When we look for the good, when we speak the good, when kindness is at the top of our mind, it makes all the difference. It doesn’t matter if we are talking about a crazy day with kids or a day between two aging souls. The result is the same. Magic and miracles!

When you have children, there is no way to know what’s in store. No way! You can’t know till you get there. If you have a day that isn’t going well with your family, give it a try. Pick the one person you’re feeling the most annoyed or frustrated with or that you feel the most distant from. Look for every good thing and then mention it to them. I can just about guarantee that by the end of the day, your heart will swell with tenderness for this soul that only a few hours before was causing you grief.

Their behavior might not change, but you will. Your heart will soften. Your way of being with that one person will be kinder. You will see differently. It will make a difference.

It’s all about gratitude. Gratitude is the great key to overcoming what is bugging you right now. I have this saying on my bedroom/office wall: “When you complain, you will remain. When you praise, you will be raised.” I know this is true, as I experience it regularly. I experienced it this week in my kitchen while chopping kale. : ) You can experience it too, and practicing this little exercise will not only change you, but it will also improve your whole family. Give it a try.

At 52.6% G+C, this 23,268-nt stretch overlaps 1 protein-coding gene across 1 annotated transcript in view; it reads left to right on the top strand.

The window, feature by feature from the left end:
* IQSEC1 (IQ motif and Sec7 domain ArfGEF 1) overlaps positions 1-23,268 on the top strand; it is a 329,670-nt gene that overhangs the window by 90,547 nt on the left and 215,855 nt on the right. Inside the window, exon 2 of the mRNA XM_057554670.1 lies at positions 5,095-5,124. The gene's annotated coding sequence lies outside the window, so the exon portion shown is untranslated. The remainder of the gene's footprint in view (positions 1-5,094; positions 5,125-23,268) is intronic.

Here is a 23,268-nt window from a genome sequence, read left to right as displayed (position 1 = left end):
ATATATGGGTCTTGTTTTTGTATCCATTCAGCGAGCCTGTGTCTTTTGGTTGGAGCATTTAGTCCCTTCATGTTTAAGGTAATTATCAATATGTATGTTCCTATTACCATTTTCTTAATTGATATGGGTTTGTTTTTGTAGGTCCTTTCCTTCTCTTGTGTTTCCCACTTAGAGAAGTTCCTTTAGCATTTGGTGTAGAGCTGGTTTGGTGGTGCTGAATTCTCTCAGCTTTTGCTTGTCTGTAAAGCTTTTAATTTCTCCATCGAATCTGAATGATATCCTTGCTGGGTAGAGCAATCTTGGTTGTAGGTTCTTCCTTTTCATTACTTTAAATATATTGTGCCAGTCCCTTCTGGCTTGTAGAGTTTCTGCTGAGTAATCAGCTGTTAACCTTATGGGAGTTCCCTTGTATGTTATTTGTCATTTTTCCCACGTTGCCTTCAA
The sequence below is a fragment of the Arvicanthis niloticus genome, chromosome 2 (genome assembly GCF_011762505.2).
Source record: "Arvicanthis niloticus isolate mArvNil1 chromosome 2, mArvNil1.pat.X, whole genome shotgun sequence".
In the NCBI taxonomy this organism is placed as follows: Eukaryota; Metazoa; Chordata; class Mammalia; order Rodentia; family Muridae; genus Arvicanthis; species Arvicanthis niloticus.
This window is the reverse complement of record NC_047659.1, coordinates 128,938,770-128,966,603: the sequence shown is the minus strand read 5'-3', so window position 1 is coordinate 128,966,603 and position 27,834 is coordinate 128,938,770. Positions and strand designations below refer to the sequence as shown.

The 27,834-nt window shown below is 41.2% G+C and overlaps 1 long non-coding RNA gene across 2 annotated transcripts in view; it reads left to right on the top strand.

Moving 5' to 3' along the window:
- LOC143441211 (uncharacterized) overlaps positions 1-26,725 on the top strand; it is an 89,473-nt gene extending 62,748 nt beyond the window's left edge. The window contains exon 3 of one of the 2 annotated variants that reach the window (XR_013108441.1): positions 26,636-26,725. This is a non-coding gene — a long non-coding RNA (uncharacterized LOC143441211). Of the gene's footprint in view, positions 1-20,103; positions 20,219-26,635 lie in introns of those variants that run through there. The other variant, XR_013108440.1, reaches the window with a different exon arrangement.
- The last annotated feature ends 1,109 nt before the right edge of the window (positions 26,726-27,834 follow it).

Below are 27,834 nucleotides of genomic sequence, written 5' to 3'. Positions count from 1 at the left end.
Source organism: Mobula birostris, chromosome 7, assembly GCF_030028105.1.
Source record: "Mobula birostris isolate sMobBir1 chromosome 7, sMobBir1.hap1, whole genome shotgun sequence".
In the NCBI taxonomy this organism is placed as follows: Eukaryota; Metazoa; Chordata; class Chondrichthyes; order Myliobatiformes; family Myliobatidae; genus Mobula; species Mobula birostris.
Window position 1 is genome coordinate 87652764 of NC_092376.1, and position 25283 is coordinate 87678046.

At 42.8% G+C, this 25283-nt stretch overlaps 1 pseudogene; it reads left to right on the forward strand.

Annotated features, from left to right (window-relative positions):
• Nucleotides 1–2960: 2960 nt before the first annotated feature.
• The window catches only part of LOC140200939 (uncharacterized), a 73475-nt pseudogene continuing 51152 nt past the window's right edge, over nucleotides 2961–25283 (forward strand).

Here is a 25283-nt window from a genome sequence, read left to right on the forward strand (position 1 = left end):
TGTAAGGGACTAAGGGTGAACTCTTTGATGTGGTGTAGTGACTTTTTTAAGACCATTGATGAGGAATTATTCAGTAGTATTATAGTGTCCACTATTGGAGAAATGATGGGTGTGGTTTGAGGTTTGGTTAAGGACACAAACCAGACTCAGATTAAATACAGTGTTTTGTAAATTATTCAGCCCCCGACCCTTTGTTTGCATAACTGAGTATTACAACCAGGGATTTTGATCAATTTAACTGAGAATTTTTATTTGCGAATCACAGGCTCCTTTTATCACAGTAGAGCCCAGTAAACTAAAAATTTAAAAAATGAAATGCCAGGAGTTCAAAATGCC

Addendum

It has been a few days since the miracle and Don, and I are still connecting in small ways. We are talking more softly and listening more intently. Saturday afternoon, while our granddaughter Maggie watched Mother Goose Playhouse, we held hands and danced in place for just a moment. : ) If I keep focusing on his strengths and gifts and keep thanking him for them, it will last.

But life is busy, crazy, and sometimes overwhelming. We will probably find ourselves moving apart again, but when that happens, I will pull out the ‘practice of gratitude for this one soul’ and have another miracle.

Gratitude is a practice, and so it requires ‘practice.’ Practice it in your home and then let me know what differences it makes. : )

Give this article as a gift to someone else who needs a Gratitude Practice. : ) 

Christmas Dresses – A True Story

A true short story, written by Mary Ann Johnson years ago when her children were young and she was remembering

Christmases past.

NaVon, my mother, just 23 years old.